Supplying that one million pounds of carbon black to BFG was none other than Binney & Smith, who played a major role in uniting a number of smaller carbon black companies into Columbian Carbon Company, which was acquired in 2011 by Birla, the aforementioned modern juggernaut in today’s carbon black industry.
So to recap, Binney and Smith, the company that founded crayon-maker Crayola, became a big carbon black producer for inks and pigments, a chemist at a British tire company put the material into tires and possibly determined that carbon black could replace Zinc Oxide (which was used as a reinforcing agent in the early 1900s), then B.F. Goodrich caught wind of these tires and ended up bringing the technology into the mainstream thanks to a huge order of Carbon Black from Binney and Smith.
So, where does World War I come in? Well, Jack Seavitt from the Ford Piquette plant may have had a point about a munitions shortage, though I think he mixed up magnesium oxide with zinc oxide. I say he might have had a point because I came upon a December, 1988 issue of Fortune Magazine that mentions a munitions shortage:
The market for carbon black exploded after World War I. Until then zinc oxide reinforced the rubber in tires. When the production of brass for shell casings consumed the available zinc, chemists chanced on carbon black, which worked even better.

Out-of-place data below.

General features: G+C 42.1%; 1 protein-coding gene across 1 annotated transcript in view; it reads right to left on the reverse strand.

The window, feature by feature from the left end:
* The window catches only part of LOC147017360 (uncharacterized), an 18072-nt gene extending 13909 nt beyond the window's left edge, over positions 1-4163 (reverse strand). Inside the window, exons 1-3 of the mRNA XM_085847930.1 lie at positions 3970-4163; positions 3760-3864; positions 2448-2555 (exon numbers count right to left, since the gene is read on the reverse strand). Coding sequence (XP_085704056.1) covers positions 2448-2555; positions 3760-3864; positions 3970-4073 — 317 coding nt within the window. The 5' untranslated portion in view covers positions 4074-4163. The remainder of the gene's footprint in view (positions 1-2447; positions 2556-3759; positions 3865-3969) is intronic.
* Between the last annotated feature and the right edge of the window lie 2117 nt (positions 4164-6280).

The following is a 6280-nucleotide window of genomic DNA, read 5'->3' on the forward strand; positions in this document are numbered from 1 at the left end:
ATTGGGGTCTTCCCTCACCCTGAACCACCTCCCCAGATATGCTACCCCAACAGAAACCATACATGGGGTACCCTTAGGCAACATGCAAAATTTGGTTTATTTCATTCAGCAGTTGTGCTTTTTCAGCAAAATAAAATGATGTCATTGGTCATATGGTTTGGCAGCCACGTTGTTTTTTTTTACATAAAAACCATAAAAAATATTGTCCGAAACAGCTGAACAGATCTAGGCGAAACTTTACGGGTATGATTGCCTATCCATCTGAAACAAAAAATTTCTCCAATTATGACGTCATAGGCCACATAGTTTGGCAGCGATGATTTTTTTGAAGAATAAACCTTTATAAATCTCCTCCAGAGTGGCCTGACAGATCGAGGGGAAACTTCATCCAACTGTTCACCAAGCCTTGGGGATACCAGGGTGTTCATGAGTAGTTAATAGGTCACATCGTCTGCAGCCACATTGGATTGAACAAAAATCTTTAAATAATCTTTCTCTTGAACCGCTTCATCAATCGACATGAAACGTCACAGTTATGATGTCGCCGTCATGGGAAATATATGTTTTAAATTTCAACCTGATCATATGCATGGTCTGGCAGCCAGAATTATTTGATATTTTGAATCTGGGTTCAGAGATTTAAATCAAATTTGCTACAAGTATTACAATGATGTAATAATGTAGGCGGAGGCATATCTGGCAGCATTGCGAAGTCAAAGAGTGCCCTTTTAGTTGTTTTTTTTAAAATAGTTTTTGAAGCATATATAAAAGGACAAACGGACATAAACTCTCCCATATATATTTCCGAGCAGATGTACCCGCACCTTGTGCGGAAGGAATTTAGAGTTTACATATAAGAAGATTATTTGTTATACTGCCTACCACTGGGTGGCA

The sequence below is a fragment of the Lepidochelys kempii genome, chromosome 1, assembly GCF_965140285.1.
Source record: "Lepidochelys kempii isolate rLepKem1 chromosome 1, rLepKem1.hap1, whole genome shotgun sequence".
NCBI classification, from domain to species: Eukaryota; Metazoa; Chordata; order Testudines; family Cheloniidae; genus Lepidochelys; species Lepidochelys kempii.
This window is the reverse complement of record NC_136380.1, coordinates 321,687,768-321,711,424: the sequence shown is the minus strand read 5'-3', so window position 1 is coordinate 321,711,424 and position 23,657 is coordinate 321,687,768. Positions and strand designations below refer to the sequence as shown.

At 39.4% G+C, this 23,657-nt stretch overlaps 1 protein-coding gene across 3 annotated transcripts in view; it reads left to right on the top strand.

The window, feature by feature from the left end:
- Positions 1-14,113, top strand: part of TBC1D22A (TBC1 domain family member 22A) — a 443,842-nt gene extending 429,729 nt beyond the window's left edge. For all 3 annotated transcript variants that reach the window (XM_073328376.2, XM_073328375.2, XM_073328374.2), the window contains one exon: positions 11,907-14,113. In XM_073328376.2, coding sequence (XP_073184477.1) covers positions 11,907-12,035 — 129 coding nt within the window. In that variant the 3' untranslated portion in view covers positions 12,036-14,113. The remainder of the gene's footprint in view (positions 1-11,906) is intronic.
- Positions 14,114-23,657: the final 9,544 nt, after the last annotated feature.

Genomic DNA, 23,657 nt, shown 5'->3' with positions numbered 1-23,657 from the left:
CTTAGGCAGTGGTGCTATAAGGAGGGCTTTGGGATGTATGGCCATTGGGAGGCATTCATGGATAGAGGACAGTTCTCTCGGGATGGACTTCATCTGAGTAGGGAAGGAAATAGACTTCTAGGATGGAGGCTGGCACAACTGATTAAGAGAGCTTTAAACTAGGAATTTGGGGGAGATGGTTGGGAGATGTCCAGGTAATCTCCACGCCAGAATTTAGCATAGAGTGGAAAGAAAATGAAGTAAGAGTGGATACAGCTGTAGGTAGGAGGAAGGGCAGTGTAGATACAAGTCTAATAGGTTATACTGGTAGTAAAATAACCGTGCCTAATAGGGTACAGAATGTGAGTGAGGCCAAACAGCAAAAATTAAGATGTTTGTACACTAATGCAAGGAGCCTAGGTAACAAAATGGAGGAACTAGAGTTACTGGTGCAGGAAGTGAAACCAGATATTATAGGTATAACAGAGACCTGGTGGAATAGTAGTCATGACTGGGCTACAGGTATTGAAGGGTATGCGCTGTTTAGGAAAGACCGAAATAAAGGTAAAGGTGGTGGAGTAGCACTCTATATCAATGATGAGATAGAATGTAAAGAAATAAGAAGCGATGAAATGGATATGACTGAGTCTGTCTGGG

I also came across this paragraph in Reinforced Plastics magazine:
The date of this discovery is quite ominous as this occurred on the eve of the start of World War I. Zinc oxide had been used as a reinforcing agent in tires, however, zinc is a component of brass and was needed for bullets, munition, and armament components. This set the stage for carbon black to move from a small black pigment business to a global industrial specialty chemical business. The volume of carbon black supplied to the market sextupled from 1915 to 1924 as a result of this new innovation...
And there’s this passage from the book The World Rubber Industry, which discusses why carbon black in tires didn’t catch on until well after its benefits were discovered, in part because of weak tire structures being tires’ major failure points, not rubber tread:
...tyre carcasses at the time were so weak that improving the tread alone offered little benefit. But then the improvement of tyre carcasses through cord casing, the great upsurge in tyre consumption, and the shortage in the First World War of the zinc oxide previously employed for tyre reinforcement, facilitated increased use of black, and demonstrated its superiority.
Michelin’s spokesperson told me the company’s first black tires, launched around 1917, were called “Universal Tread Covers,” and were advertised as tires built for “all roads and all weathers.”
So it’s not totally clear how much World War I factored into tires becoming black, as it appears that knowledge of carbon black’s strengthening power had existed well prior, as did a vast supply of the microscopic black particles thanks in part to Binney & Smith and the Pennsylvania oil rush.
It seems like a bit of a convergence. At the same time, cars were becoming widespread in the first years of mass production, and tires were becoming strong enough to make long-lasting carbon black reinforcement worthwhile, and other chemical alternatives were restricted during the war.
Still, the fact is that starting just around World War I, carbon black took over from zinc oxide, and tires became black. But more importantly, they became more durable, and still keep that color to this day.